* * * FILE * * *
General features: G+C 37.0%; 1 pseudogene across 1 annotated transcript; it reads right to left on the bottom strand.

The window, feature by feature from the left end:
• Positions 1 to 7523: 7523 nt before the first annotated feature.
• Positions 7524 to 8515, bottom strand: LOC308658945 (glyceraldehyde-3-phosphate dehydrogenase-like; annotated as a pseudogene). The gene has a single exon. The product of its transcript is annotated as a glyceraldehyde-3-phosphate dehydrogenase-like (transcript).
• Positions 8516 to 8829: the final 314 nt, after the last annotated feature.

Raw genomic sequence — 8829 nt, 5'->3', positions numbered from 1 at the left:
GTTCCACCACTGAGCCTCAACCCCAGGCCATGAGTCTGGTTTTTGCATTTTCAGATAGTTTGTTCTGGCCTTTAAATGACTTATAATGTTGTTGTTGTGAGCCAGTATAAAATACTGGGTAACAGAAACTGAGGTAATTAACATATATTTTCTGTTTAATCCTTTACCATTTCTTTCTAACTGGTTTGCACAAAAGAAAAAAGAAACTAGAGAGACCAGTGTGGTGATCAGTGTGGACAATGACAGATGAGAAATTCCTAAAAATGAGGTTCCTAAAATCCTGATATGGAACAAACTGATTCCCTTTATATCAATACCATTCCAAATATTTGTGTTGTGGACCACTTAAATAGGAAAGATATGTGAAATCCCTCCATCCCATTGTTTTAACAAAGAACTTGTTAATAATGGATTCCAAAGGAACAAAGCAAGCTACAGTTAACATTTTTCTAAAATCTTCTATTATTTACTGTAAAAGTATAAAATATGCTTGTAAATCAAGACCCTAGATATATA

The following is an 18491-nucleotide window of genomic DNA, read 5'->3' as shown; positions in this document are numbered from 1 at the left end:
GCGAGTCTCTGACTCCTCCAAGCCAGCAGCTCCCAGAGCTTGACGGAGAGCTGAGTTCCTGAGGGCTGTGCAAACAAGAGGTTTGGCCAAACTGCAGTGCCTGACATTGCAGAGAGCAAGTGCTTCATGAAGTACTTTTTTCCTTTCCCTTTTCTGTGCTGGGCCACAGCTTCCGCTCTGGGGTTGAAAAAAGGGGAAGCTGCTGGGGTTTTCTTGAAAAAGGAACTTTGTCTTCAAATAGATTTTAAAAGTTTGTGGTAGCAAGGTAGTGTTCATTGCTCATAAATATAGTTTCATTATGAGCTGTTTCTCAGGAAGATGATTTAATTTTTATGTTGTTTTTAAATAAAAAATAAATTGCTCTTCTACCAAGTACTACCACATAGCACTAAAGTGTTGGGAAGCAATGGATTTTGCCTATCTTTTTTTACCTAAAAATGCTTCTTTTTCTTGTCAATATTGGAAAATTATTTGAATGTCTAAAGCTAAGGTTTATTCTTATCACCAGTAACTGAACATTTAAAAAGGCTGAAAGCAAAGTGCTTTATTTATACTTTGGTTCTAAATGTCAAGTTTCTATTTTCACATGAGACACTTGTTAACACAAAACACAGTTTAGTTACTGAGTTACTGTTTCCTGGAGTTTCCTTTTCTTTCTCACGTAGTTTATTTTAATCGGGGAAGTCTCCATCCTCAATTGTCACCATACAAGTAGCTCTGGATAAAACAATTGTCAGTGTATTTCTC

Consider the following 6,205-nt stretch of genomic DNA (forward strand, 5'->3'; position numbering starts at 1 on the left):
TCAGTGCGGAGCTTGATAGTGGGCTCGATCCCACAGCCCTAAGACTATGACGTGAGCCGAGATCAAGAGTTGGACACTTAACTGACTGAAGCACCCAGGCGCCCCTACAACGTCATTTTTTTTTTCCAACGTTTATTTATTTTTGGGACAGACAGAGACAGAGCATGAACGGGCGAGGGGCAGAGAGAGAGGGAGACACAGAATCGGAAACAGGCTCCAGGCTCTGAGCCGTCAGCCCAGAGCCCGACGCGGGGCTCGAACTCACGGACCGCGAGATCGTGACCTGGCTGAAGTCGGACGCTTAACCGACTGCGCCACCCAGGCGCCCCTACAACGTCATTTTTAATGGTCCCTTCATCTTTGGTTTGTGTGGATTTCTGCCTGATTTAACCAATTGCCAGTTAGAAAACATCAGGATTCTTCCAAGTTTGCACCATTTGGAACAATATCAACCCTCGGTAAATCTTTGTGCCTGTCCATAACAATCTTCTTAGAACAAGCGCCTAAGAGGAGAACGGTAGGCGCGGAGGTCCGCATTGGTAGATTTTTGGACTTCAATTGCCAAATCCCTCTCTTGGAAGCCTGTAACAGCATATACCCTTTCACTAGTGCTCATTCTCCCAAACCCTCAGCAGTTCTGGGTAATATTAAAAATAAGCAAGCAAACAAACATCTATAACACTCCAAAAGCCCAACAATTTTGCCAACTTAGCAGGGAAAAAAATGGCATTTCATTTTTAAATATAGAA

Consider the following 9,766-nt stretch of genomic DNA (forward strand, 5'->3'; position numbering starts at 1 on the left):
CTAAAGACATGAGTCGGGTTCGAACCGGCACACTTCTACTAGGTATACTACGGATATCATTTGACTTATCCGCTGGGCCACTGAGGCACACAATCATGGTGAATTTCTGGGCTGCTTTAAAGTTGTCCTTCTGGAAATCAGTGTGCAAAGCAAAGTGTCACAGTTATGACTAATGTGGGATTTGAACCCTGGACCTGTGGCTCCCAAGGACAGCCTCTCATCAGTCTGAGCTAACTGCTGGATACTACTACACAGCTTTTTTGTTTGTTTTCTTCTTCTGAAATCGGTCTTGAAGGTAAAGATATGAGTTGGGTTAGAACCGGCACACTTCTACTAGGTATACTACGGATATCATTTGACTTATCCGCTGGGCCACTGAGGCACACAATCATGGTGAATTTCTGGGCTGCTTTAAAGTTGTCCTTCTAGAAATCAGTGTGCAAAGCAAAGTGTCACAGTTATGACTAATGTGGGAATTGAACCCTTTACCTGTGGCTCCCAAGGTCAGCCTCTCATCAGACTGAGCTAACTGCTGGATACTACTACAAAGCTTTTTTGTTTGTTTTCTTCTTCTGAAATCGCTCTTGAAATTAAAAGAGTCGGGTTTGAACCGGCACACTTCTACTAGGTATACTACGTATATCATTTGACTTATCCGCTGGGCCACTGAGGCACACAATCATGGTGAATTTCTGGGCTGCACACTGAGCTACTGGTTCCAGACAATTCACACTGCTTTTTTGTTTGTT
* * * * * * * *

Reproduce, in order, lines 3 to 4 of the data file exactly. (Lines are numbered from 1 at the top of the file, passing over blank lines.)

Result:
• Positions 1 to 7523: 7523 nt before the first annotated feature.
• Positions 7524 to 8515, bottom strand: LOC308658945 (glyceraldehyde-3-phosphate dehydrogenase-like; annotated as a pseudogene). The gene has a single exon. The product of its transcript is annotated as a glyceraldehyde-3-phosphate dehydrogenase-like (transcript).